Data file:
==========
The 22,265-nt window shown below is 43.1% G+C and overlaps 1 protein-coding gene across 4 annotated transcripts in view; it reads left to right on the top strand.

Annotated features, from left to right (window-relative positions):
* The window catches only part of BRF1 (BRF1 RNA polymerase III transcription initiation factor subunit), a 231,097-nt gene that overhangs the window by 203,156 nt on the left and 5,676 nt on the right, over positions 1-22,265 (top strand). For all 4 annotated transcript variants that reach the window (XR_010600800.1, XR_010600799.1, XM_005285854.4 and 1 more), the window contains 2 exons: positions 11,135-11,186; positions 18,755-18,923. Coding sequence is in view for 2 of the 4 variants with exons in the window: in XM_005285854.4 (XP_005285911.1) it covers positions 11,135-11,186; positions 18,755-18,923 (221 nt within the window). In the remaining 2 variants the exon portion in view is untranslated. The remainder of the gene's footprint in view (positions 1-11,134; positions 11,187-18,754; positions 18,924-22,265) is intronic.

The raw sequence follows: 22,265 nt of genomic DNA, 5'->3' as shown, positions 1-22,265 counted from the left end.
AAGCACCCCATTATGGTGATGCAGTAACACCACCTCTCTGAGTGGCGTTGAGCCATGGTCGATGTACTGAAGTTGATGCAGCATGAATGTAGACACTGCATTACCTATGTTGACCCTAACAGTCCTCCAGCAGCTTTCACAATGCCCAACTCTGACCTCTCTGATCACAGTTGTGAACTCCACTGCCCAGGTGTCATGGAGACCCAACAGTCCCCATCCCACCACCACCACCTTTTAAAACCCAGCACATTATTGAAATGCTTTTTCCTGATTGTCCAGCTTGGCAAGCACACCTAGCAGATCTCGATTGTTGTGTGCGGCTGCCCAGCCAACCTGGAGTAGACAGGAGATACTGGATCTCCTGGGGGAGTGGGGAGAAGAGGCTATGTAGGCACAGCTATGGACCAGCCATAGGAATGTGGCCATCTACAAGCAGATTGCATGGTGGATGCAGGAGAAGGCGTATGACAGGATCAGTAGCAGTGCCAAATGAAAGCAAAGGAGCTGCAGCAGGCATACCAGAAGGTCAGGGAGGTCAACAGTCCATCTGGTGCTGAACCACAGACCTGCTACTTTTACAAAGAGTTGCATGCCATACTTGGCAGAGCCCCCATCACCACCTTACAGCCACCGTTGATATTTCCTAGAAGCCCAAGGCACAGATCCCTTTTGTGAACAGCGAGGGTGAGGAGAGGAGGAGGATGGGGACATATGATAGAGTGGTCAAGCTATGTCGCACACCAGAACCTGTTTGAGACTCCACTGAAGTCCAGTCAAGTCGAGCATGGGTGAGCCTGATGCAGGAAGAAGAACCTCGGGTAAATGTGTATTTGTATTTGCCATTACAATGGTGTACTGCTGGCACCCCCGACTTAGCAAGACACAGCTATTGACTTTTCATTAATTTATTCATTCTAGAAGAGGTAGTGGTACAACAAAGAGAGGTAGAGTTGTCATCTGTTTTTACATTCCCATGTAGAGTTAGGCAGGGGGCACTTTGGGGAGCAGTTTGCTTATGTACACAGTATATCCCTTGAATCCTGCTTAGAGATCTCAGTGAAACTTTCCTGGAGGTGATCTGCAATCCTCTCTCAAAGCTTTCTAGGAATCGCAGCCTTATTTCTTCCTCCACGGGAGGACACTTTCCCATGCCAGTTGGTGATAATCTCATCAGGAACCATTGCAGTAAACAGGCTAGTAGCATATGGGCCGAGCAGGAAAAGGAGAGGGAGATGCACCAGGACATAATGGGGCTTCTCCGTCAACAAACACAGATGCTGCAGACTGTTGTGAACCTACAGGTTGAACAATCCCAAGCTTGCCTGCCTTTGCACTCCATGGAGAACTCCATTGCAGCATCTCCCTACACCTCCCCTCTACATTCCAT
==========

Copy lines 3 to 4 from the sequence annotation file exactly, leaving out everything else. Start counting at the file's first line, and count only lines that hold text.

* The window catches only part of BRF1 (BRF1 RNA polymerase III transcription initiation factor subunit), a 231,097-nt gene that overhangs the window by 203,156 nt on the left and 5,676 nt on the right, over positions 1-22,265 (top strand). For all 4 annotated transcript variants that reach the window (XR_010600800.1, XR_010600799.1, XM_005285854.4 and 1 more), the window contains 2 exons: positions 11,135-11,186; positions 18,755-18,923. Coding sequence is in view for 2 of the 4 variants with exons in the window: in XM_005285854.4 (XP_005285911.1) it covers positions 11,135-11,186; positions 18,755-18,923 (221 nt within the window). In the remaining 2 variants the exon portion in view is untranslated. The remainder of the gene's footprint in view (positions 1-11,134; positions 11,187-18,754; positions 18,924-22,265) is intronic.

The raw sequence follows: 22,265 nt of genomic DNA, 5'->3' as shown, positions 1-22,265 counted from the left end.